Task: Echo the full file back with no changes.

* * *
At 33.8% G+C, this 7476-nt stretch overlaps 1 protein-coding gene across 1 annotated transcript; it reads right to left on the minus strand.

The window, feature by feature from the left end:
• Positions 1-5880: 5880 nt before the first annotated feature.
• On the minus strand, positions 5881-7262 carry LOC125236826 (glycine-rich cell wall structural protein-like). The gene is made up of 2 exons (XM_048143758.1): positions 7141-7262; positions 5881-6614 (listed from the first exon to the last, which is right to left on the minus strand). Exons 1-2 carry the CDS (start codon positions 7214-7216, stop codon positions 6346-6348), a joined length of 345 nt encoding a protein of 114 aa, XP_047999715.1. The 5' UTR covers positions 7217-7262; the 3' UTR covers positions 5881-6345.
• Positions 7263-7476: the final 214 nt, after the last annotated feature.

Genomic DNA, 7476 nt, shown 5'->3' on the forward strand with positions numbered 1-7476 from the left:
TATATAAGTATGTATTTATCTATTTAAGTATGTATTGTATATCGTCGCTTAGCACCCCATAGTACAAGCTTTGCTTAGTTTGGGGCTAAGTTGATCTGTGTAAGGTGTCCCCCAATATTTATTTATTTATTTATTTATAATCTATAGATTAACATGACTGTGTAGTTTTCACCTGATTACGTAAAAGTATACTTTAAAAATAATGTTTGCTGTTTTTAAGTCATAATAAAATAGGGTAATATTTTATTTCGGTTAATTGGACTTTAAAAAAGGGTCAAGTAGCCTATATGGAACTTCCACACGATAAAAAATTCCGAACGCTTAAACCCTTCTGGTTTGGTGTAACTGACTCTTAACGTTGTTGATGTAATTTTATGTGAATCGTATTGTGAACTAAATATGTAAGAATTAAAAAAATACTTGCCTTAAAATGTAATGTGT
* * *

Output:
At 33.8% G+C, this 7476-nt stretch overlaps 1 protein-coding gene across 1 annotated transcript; it reads right to left on the minus strand.

The window, feature by feature from the left end:
• Positions 1-5880: 5880 nt before the first annotated feature.
• On the minus strand, positions 5881-7262 carry LOC125236826 (glycine-rich cell wall structural protein-like). The gene is made up of 2 exons (XM_048143758.1): positions 7141-7262; positions 5881-6614 (listed from the first exon to the last, which is right to left on the minus strand). Exons 1-2 carry the CDS (start codon positions 7214-7216, stop codon positions 6346-6348), a joined length of 345 nt encoding a protein of 114 aa, XP_047999715.1. The 5' UTR covers positions 7217-7262; the 3' UTR covers positions 5881-6345.
• Positions 7263-7476: the final 214 nt, after the last annotated feature.

Genomic DNA, 7476 nt, shown 5'->3' on the forward strand with positions numbered 1-7476 from the left:
TATATAAGTATGTATTTATCTATTTAAGTATGTATTGTATATCGTCGCTTAGCACCCCATAGTACAAGCTTTGCTTAGTTTGGGGCTAAGTTGATCTGTGTAAGGTGTCCCCCAATATTTATTTATTTATTTATTTATAATCTATAGATTAACATGACTGTGTAGTTTTCACCTGATTACGTAAAAGTATACTTTAAAAATAATGTTTGCTGTTTTTAAGTCATAATAAAATAGGGTAATATTTTATTTCGGTTAATTGGACTTTAAAAAAGGGTCAAGTAGCCTATATGGAACTTCCACACGATAAAAAATTCCGAACGCTTAAACCCTTCTGGTTTGGTGTAACTGACTCTTAACGTTGTTGATGTAATTTTATGTGAATCGTATTGTGAACTAAATATGTAAGAATTAAAAAAATACTTGCCTTAAAATGTAATGTGT